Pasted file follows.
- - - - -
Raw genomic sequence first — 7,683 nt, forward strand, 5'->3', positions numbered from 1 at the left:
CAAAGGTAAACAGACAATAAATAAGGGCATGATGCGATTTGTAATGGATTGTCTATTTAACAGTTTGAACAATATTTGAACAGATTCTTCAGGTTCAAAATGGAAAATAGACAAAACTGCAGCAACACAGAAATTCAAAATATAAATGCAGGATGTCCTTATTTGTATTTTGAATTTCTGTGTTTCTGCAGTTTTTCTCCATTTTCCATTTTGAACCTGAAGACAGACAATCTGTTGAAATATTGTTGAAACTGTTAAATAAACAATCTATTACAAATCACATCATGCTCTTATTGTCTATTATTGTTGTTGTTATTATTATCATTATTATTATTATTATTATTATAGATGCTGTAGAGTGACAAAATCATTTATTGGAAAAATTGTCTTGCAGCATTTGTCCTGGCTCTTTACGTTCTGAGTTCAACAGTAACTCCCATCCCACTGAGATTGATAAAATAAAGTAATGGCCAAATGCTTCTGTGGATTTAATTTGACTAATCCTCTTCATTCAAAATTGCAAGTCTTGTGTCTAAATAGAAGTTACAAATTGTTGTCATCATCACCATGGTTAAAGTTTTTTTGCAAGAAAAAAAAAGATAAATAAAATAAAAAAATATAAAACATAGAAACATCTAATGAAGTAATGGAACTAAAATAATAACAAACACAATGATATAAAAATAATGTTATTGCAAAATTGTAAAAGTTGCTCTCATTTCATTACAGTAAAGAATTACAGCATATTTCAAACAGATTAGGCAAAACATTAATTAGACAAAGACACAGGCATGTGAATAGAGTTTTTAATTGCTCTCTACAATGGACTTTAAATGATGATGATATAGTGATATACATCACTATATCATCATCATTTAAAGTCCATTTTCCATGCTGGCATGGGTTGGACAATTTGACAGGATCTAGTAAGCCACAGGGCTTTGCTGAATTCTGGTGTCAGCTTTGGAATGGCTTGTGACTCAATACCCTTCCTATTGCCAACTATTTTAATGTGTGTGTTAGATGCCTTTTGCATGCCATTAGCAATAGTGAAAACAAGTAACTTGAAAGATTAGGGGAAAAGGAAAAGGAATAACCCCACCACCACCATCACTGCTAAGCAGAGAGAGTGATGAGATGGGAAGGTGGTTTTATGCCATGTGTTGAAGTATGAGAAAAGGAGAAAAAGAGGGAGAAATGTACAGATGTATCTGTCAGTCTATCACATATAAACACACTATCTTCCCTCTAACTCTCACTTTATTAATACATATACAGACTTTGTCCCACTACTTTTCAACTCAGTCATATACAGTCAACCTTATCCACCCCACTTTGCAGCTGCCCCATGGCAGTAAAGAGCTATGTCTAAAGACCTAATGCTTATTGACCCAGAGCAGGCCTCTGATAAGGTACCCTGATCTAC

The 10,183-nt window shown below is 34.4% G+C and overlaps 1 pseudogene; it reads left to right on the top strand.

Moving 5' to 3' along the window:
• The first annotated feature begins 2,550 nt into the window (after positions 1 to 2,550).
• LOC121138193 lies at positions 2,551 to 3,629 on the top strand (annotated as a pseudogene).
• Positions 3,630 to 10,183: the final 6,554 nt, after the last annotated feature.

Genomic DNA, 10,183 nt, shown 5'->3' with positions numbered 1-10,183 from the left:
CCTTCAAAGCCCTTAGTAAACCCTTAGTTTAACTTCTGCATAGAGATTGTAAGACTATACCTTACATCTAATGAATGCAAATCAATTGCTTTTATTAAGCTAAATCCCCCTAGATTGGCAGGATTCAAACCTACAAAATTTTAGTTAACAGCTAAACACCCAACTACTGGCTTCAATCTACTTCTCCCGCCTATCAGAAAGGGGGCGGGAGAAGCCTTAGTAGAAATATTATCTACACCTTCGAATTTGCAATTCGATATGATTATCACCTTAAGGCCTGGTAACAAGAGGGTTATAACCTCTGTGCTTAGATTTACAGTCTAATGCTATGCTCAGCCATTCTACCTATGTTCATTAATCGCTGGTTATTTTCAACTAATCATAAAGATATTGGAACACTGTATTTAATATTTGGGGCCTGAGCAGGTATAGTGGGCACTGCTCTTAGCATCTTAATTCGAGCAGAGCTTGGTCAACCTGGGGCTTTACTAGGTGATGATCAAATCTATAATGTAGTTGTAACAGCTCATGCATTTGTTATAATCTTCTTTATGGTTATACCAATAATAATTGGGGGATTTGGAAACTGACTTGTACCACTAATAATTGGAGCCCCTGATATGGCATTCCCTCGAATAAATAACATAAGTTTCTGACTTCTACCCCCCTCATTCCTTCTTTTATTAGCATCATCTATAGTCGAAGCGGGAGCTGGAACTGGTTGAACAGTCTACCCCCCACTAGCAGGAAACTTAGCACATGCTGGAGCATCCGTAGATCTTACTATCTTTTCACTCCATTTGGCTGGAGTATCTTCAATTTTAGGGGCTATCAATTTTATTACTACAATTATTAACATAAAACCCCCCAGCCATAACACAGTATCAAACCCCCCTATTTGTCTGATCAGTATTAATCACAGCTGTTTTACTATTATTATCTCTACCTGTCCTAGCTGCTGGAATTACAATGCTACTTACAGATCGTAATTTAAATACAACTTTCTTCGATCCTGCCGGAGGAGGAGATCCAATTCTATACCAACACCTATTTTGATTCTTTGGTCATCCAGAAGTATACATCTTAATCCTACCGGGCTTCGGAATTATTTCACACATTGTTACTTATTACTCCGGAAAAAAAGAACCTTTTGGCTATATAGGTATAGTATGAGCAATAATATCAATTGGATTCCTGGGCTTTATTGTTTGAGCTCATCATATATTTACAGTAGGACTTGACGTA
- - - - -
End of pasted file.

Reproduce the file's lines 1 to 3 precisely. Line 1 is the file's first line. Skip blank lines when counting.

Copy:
Raw genomic sequence first — 7,683 nt, forward strand, 5'->3', positions numbered from 1 at the left:
CAAAGGTAAACAGACAATAAATAAGGGCATGATGCGATTTGTAATGGATTGTCTATTTAACAGTTTGAACAATATTTGAACAGATTCTTCAGGTTCAAAATGGAAAATAGACAAAACTGCAGCAACACAGAAATTCAAAATATAAATGCAGGATGTCCTTATTTGTATTTTGAATTTCTGTGTTTCTGCAGTTTTTCTCCATTTTCCATTTTGAACCTGAAGACAGACAATCTGTTGAAATATTGTTGAAACTGTTAAATAAACAATCTATTACAAATCACATCATGCTCTTATTGTCTATTATTGTTGTTGTTATTATTATCATTATTATTATTATTATTATTATAGATGCTGTAGAGTGACAAAATCATTTATTGGAAAAATTGTCTTGCAGCATTTGTCCTGGCTCTTTACGTTCTGAGTTCAACAGTAACTCCCATCCCACTGAGATTGATAAAATAAAGTAATGGCCAAATGCTTCTGTGGATTTAATTTGACTAATCCTCTTCATTCAAAATTGCAAGTCTTGTGTCTAAATAGAAGTTACAAATTGTTGTCATCATCACCATGGTTAAAGTTTTTTTGCAAGAAAAAAAAAGATAAATAAAATAAAAAAATATAAAACATAGAAACATCTAATGAAGTAATGGAACTAAAATAATAACAAACACAATGATATAAAAATAATGTTATTGCAAAATTGTAAAAGTTGCTCTCATTTCATTACAGTAAAGAATTACAGCATATTTCAAACAGATTAGGCAAAACATTAATTAGACAAAGACACAGGCATGTGAATAGAGTTTTTAATTGCTCTCTACAATGGACTTTAAATGATGATGATATAGTGATATACATCACTATATCATCATCATTTAAAGTCCATTTTCCATGCTGGCATGGGTTGGACAATTTGACAGGATCTAGTAAGCCACAGGGCTTTGCTGAATTCTGGTGTCAGCTTTGGAATGGCTTGTGACTCAATACCCTTCCTATTGCCAACTATTTTAATGTGTGTGTTAGATGCCTTTTGCATGCCATTAGCAATAGTGAAAACAAGTAACTTGAAAGATTAGGGGAAAAGGAAAAGGAATAACCCCACCACCACCATCACTGCTAAGCAGAGAGAGTGATGAGATGGGAAGGTGGTTTTATGCCATGTGTTGAAGTATGAGAAAAGGAGAAAAAGAGGGAGAAATGTACAGATGTATCTGTCAGTCTATCACATATAAACACACTATCTTCCCTCTAACTCTCACTTTATTAATACATATACAGACTTTGTCCCACTACTTTTCAACTCAGTCATATACAGTCAACCTTATCCACCCCACTTTGCAGCTGCCCCATGGCAGTAAAGAGCTATGTCTAAAGACCTAATGCTTATTGACCCAGAGCAGGCCTCTGATAAGGTACCCTGATCTAC

The 10,183-nt window shown below is 34.4% G+C and overlaps 1 pseudogene; it reads left to right on the top strand.